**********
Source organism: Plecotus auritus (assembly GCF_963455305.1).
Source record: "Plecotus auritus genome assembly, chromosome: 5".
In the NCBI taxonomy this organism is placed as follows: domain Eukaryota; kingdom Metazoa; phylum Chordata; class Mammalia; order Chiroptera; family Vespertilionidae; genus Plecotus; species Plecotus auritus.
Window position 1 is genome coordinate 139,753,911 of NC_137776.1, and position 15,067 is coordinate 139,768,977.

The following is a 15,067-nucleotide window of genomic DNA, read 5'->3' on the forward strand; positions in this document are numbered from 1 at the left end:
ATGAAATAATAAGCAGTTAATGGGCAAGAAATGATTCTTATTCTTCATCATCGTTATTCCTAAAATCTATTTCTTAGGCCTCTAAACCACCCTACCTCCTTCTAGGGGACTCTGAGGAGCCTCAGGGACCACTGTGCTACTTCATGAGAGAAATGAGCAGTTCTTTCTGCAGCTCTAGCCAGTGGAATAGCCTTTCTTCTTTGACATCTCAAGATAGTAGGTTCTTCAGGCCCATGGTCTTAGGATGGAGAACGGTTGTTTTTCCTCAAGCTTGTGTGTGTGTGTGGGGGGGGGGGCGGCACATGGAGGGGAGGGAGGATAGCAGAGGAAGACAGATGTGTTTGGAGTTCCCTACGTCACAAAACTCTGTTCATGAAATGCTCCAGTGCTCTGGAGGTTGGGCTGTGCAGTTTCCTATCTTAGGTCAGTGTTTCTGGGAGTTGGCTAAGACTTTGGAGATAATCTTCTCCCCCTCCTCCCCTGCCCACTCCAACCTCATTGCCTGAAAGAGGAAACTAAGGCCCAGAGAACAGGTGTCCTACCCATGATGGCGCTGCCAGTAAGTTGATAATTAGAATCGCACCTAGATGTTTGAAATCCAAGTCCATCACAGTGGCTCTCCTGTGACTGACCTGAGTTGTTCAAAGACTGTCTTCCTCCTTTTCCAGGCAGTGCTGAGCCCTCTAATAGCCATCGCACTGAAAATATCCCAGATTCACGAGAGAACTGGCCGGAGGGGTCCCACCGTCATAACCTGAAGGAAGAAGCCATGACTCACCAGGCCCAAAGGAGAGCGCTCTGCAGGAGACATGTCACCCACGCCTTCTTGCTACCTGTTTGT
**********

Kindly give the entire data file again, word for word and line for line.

Source organism: Plecotus auritus (assembly GCF_963455305.1).
Source record: "Plecotus auritus genome assembly, chromosome: 5".
In the NCBI taxonomy this organism is placed as follows: domain Eukaryota; kingdom Metazoa; phylum Chordata; class Mammalia; order Chiroptera; family Vespertilionidae; genus Plecotus; species Plecotus auritus.
Window position 1 is genome coordinate 139,753,911 of NC_137776.1, and position 15,067 is coordinate 139,768,977.

The following is a 15,067-nucleotide window of genomic DNA, read 5'->3' on the forward strand; positions in this document are numbered from 1 at the left end:
ATGAAATAATAAGCAGTTAATGGGCAAGAAATGATTCTTATTCTTCATCATCGTTATTCCTAAAATCTATTTCTTAGGCCTCTAAACCACCCTACCTCCTTCTAGGGGACTCTGAGGAGCCTCAGGGACCACTGTGCTACTTCATGAGAGAAATGAGCAGTTCTTTCTGCAGCTCTAGCCAGTGGAATAGCCTTTCTTCTTTGACATCTCAAGATAGTAGGTTCTTCAGGCCCATGGTCTTAGGATGGAGAACGGTTGTTTTTCCTCAAGCTTGTGTGTGTGTGTGGGGGGGGGGGCGGCACATGGAGGGGAGGGAGGATAGCAGAGGAAGACAGATGTGTTTGGAGTTCCCTACGTCACAAAACTCTGTTCATGAAATGCTCCAGTGCTCTGGAGGTTGGGCTGTGCAGTTTCCTATCTTAGGTCAGTGTTTCTGGGAGTTGGCTAAGACTTTGGAGATAATCTTCTCCCCCTCCTCCCCTGCCCACTCCAACCTCATTGCCTGAAAGAGGAAACTAAGGCCCAGAGAACAGGTGTCCTACCCATGATGGCGCTGCCAGTAAGTTGATAATTAGAATCGCACCTAGATGTTTGAAATCCAAGTCCATCACAGTGGCTCTCCTGTGACTGACCTGAGTTGTTCAAAGACTGTCTTCCTCCTTTTCCAGGCAGTGCTGAGCCCTCTAATAGCCATCGCACTGAAAATATCCCAGATTCACGAGAGAACTGGCCGGAGGGGTCCCACCGTCATAACCTGAAGGAAGAAGCCATGACTCACCAGGCCCAAAGGAGAGCGCTCTGCAGGAGACATGTCACCCACGCCTTCTTGCTACCTGTTTGT